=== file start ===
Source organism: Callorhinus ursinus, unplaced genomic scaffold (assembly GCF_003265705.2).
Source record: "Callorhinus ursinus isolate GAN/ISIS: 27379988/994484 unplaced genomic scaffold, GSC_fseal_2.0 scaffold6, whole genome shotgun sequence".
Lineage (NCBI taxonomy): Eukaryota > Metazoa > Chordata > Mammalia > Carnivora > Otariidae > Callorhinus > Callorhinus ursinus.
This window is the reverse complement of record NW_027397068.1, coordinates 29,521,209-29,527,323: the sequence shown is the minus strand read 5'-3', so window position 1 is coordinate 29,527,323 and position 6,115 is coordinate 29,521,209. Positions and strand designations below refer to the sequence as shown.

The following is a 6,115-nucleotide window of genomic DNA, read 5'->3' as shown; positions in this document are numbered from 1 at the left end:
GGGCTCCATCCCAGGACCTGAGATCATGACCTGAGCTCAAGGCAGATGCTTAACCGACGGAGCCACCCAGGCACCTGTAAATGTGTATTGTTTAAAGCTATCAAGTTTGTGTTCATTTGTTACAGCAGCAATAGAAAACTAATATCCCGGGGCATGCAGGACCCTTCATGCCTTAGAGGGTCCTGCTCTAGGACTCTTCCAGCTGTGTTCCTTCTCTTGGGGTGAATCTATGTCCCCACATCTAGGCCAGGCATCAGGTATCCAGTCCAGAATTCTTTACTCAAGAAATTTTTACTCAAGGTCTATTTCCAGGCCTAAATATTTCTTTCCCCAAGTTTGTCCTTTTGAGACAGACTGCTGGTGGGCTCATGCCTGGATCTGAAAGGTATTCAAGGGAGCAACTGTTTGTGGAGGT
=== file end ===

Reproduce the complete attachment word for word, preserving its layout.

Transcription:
Source organism: Callorhinus ursinus, unplaced genomic scaffold (assembly GCF_003265705.2).
Source record: "Callorhinus ursinus isolate GAN/ISIS: 27379988/994484 unplaced genomic scaffold, GSC_fseal_2.0 scaffold6, whole genome shotgun sequence".
Lineage (NCBI taxonomy): Eukaryota > Metazoa > Chordata > Mammalia > Carnivora > Otariidae > Callorhinus > Callorhinus ursinus.
This window is the reverse complement of record NW_027397068.1, coordinates 29,521,209-29,527,323: the sequence shown is the minus strand read 5'-3', so window position 1 is coordinate 29,527,323 and position 6,115 is coordinate 29,521,209. Positions and strand designations below refer to the sequence as shown.

The following is a 6,115-nucleotide window of genomic DNA, read 5'->3' as shown; positions in this document are numbered from 1 at the left end:
GGGCTCCATCCCAGGACCTGAGATCATGACCTGAGCTCAAGGCAGATGCTTAACCGACGGAGCCACCCAGGCACCTGTAAATGTGTATTGTTTAAAGCTATCAAGTTTGTGTTCATTTGTTACAGCAGCAATAGAAAACTAATATCCCGGGGCATGCAGGACCCTTCATGCCTTAGAGGGTCCTGCTCTAGGACTCTTCCAGCTGTGTTCCTTCTCTTGGGGTGAATCTATGTCCCCACATCTAGGCCAGGCATCAGGTATCCAGTCCAGAATTCTTTACTCAAGAAATTTTTACTCAAGGTCTATTTCCAGGCCTAAATATTTCTTTCCCCAAGTTTGTCCTTTTGAGACAGACTGCTGGTGGGCTCATGCCTGGATCTGAAAGGTATTCAAGGGAGCAACTGTTTGTGGAGGT